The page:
Sulian ap Gwien was seventeen when the Jarnish raiders came. Had she been armed when they found her, she could have taken them all. As it was, it took six of them to subdue her. She will never forgive them. Thus begins her story--a story that takes her back to her family, with its ancient ties to the Vincan empire that once ruled in Tir Tanagiri, and forward to Caer Tanaga, where the greatest man of his time, King Urdo, struggles to bind together the squabbling nobles and petty princes into a unified force that will drive out the barbarian invader and restore the King's Peace.

The Other Wind by Ursula K. LeGuin (World Fantasy Award)
The sixth book in LeGuin's Earthsea Cycle. The sorcerer Alder has the power of mending, but it may have become the power of destruction: every night he dreams of the wall between the land of the living and the land of the dead, and the wall is being dismantled. If the wall is breached, the dead will invade Earthsea. Ged, once Archmage of Earthsea, sends Alder to King Lebannen. Now Alder and the king must join with a burned woman, a wizard of forbidden lore, and a being who is woman and dragon both, in an impossible quest to save Earthsea.

Finders Keepers by Linnea Sinclair (Sapphire)
A downed ship and an injured pilot create a surprising game of finders keepers that threatens Captain Trilby Elliot's heart . . . and her life.

Psychohistorical Crisis by Donald Kingsbury (Prometheus)
As a punishment for an unspecified crime, psychohistorian Eron Osa finds himself sentenced to the removal of his "fam", an electronic familiar that enhances mental abilities and allows him to pursue his career. Possessed of greatly reduced intelligence, Osa attempts to recover his memories and create a life for himself while uncovering the real reason for his penalty.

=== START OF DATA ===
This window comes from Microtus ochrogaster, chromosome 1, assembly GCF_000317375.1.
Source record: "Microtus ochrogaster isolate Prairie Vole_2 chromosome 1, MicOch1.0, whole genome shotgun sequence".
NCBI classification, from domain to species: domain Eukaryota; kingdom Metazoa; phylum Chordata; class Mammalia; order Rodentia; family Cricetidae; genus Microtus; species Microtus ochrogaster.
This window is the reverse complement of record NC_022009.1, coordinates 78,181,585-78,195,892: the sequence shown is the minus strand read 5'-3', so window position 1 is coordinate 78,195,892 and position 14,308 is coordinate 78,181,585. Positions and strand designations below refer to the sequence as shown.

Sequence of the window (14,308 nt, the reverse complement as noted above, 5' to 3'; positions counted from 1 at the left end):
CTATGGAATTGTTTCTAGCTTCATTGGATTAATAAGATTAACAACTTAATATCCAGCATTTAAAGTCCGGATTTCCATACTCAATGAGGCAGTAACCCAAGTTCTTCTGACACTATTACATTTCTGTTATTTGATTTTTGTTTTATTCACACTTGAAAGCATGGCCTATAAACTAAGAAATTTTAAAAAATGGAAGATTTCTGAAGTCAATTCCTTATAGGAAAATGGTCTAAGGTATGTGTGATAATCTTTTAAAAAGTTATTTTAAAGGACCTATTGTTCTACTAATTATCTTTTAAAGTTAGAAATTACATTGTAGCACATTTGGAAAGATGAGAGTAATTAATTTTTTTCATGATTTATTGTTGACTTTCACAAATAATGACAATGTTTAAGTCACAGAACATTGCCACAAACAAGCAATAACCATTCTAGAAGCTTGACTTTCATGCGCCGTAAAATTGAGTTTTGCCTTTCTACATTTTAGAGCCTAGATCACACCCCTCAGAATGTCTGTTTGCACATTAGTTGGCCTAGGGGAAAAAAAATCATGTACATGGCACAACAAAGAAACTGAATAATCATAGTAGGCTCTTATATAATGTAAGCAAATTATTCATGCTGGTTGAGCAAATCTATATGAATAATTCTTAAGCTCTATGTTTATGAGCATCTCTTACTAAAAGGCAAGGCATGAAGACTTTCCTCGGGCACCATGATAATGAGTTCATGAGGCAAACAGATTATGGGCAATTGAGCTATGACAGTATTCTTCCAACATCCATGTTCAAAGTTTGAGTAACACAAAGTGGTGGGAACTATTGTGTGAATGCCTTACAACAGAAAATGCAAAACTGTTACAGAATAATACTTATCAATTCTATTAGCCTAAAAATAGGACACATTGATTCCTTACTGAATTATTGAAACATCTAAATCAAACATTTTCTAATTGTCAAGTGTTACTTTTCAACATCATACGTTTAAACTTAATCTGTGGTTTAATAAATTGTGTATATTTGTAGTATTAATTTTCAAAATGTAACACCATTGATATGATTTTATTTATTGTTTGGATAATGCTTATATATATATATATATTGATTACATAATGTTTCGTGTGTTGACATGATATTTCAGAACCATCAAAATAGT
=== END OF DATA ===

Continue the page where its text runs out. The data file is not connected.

The Song of the Earth by Hugh Nissenson (Spectrum)
John Firth Baker (2037-2057) was one of three children genetically engineered and experientially guided to be artistic prodigies. Ten years after his murder, an art historian who conducted the only interview with Baker presents this biographical collage of relevant reportage and documents, entries from Baker's and his mother Jeannette's journals, and excerpts from the Baker interview and others with his closest associates. Illustrated with artwork by Baker and the other two, also short-lived, prodigies, the book tells a story of circumstances foiling science as well as art or, perhaps, of religion trumping science and art, as Baker's Gaian guru suggests. And it is the latter-twenty-first-century circumstances that Nissenson extrapolates from present predicaments that initially make this clever, darkly witty mock documentary so engrossing.

The Children's War by J.N. Stroyar (Sidewise)
Stroyar's debut, a "what-if" depiction of Europe after the Third Reich has won World War II, focuses primarily on Peter Halifax (as he is known in one of his many identities), a man arrested for having bad papers. He is subsequently imprisoned, tortured, and condemned to death, then reeducated and thrust into a life of abject slavery as part of a Nazi experiment. After years of degrading brutality at the hands of various masters, Peter escapes to the Underground, only to find himself under suspicion as a collaborator. Many heartrending moments follow in the battle against Nazi oppression. Though the pace of the last third occasionally slows and there may be comparisons to Robert Harris's Fatherland and Len Deighton's SS-GB, this is much more than a pat suspense novel or mystery; rather, it is an immensely assured and beautifully written work, remarkable for its nuanced characters, its insights into the subtleties of human relationships under stress, and its devastating portrayal of the horror of slavery and the resilience of the human spirit in the face of overwhelming cruelty.

In the Company of Others by Julie E. Czerneda (Prix Aurora)
There is a hearty dose of cultural anthropology here told through a xeno-biological perspective, as well as a healthy dose of hard speculative science backing up every paragraph. What may be missing in "action" is certainly made up for in ideas. Ideas about the future in science, politics, ethics, and human relations.